The VMHCN has continued its support to the Australian BPD Foundation by providing office space for the foundation whilst it is in its formative stage. This enables Rita Brown, our hard working volunteer administrative assistant, to have a desk, computer and use of a telephone when needed. We thank the VMHCN for their generous support to the Foundation.

The interim board which was established during 2012 comprised of Julien McDonald Chair, Dr Sathya Rao Deputy Chair, Estelle Malseed Secretary, Keith Warren Treasurer, Catherine Bennett and Rita Brown, Board members. This constitutes a mix of consumers, carers and clinicians which is integral to the orientation of the foundation. The Board was delighted that Janne McMahon OAM accepted our invitation to be the inaugural patron of the Australian BPD Foundation.

The initial tasks of the foundation have been to develop a constitution, seek registration as a public company and obtain Charitable and Deductible Gift Recipient Status. The Board is extremely grateful to Keith Warren as Treasurer, Price Gibson Pty Ltd and Laura Loftus of DLA Piper for their pro bono assistance and guidance through these processes. I am delighted to advise that we have succeeded with all 3 aims.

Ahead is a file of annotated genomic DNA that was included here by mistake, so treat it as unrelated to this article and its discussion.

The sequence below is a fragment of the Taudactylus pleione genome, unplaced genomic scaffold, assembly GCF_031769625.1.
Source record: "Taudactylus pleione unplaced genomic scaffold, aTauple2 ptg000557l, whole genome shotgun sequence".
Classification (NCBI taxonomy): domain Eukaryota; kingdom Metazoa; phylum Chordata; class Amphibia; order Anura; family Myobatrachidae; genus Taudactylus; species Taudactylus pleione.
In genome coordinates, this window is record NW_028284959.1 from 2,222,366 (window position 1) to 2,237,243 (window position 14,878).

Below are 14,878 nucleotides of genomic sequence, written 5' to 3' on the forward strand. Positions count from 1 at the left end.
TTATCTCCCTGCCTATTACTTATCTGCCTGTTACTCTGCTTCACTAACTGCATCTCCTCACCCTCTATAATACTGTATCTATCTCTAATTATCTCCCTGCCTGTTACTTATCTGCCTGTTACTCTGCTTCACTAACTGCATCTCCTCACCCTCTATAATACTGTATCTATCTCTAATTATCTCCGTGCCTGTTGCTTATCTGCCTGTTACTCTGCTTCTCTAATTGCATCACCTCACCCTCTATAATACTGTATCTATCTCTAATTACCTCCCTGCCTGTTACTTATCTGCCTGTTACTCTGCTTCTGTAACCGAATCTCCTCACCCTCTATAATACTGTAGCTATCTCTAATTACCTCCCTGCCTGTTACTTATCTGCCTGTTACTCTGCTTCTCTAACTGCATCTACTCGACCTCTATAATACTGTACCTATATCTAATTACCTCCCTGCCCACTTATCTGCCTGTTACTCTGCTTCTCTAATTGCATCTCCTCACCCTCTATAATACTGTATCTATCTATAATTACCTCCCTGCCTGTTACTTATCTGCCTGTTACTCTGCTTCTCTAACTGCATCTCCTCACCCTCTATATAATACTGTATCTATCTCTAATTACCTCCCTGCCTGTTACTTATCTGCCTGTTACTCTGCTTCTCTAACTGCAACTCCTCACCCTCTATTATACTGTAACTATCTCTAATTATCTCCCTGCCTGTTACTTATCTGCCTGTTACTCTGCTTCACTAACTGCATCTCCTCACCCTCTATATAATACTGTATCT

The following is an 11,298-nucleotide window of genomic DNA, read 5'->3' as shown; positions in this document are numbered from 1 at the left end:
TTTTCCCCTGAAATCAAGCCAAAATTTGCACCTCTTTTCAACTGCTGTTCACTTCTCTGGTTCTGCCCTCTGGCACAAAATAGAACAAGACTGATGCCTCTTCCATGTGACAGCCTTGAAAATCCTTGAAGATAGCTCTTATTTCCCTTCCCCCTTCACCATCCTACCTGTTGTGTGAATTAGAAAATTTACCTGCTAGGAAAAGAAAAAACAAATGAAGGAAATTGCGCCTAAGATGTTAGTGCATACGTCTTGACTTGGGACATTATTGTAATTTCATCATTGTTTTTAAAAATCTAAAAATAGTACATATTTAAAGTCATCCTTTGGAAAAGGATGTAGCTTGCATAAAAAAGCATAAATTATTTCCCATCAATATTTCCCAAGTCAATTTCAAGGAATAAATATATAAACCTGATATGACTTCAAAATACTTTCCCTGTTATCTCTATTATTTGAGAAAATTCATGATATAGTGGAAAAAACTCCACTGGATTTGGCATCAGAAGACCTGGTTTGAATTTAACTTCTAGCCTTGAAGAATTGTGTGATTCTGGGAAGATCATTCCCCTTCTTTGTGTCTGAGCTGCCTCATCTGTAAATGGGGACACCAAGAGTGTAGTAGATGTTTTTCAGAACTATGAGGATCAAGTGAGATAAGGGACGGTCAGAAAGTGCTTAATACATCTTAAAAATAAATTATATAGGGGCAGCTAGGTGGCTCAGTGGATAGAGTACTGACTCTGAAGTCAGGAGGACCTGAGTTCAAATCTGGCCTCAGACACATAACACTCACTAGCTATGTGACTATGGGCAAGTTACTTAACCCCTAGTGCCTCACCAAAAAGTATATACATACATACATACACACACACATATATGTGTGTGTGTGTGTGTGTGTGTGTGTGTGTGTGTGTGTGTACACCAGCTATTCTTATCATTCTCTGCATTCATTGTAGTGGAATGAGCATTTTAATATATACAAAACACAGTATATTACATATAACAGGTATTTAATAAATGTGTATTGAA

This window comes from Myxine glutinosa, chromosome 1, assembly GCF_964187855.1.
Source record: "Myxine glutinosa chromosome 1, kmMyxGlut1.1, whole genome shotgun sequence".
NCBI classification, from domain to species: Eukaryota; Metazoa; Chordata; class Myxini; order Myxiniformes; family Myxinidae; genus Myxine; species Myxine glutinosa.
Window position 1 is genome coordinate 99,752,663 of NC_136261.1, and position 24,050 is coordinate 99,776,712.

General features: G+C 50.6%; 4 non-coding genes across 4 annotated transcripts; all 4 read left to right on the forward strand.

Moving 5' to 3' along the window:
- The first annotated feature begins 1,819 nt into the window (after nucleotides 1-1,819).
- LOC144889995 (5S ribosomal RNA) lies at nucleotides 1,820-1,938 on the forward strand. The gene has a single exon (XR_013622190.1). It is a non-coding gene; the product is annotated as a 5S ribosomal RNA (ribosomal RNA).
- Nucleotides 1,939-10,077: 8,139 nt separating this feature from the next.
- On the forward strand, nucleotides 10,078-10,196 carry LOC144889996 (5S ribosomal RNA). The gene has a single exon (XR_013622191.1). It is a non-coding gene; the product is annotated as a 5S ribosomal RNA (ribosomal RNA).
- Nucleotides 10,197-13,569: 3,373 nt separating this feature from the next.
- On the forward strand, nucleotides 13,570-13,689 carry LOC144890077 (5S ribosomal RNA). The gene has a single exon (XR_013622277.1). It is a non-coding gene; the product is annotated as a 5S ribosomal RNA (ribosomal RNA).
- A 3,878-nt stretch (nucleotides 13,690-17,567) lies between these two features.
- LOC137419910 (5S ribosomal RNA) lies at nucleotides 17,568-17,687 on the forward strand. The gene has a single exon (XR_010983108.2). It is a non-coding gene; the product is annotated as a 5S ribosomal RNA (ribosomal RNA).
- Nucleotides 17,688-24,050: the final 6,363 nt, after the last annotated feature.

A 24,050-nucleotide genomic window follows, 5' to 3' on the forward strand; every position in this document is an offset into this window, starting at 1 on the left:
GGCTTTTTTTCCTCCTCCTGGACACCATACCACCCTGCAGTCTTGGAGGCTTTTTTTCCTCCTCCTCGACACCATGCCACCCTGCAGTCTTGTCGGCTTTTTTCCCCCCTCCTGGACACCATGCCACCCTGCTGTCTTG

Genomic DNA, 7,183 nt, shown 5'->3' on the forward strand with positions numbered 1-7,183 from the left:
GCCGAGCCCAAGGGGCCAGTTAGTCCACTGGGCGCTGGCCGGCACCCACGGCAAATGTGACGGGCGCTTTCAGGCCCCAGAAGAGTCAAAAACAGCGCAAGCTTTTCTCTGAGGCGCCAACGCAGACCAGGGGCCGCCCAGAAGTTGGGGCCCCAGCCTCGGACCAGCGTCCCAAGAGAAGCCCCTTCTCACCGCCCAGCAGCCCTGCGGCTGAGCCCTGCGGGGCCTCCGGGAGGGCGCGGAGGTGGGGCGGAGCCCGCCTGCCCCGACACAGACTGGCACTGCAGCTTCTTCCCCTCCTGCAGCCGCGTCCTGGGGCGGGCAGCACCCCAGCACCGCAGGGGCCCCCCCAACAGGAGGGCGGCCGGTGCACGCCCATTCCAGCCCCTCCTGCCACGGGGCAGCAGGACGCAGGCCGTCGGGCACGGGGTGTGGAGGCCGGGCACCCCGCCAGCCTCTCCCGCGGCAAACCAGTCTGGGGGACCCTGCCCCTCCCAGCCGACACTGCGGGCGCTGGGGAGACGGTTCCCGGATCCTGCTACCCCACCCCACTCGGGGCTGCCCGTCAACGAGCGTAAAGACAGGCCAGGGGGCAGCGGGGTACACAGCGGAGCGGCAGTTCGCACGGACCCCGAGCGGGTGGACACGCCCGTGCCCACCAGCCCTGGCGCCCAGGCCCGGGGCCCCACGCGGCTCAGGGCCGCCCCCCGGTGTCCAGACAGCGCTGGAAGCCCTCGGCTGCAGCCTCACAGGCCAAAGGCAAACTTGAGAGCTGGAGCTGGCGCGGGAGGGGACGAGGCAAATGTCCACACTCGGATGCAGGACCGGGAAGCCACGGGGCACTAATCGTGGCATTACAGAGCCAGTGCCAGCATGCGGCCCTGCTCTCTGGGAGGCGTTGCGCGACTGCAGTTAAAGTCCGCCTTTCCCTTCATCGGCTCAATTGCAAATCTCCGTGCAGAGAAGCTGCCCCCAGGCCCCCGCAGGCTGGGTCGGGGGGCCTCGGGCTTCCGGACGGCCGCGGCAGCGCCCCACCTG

So we are now in a position to actively promote membership of the foundation with tax deductible status and develop it as a truly national organization based on genuine partnership between consumers, carers and clinicians, acknowledging the diverse contributions of all parties to the partnership.

In October 2013, the Australian BPD Foundation was officially launched at the third BPD Conference by Prof Allan Fels, AO Chair of National Mental Health Commission followed by a rousing address from our Patron Janne McMahon OAM.

Since then we have tirelessly advocated for people with BPD (and their family, friends, kin) to be able to access appropriate treatment and support when needed and close to where they live.

We have also rolled our four Stage National Training Strategy to upskill and engage clinicians working alongside people with BPD and their families to improve mental health practitioners and service providers capacity to recognise, respond to and treat people with BPD, and provide better support to their families and carers. This Strategy was extremely effective in changing clinicians willingness and capacity to engage.

Editor's note:
*Victorian Mental Health Carers Network is now known as Tandem

#ARAFEMI merged with Mind Australia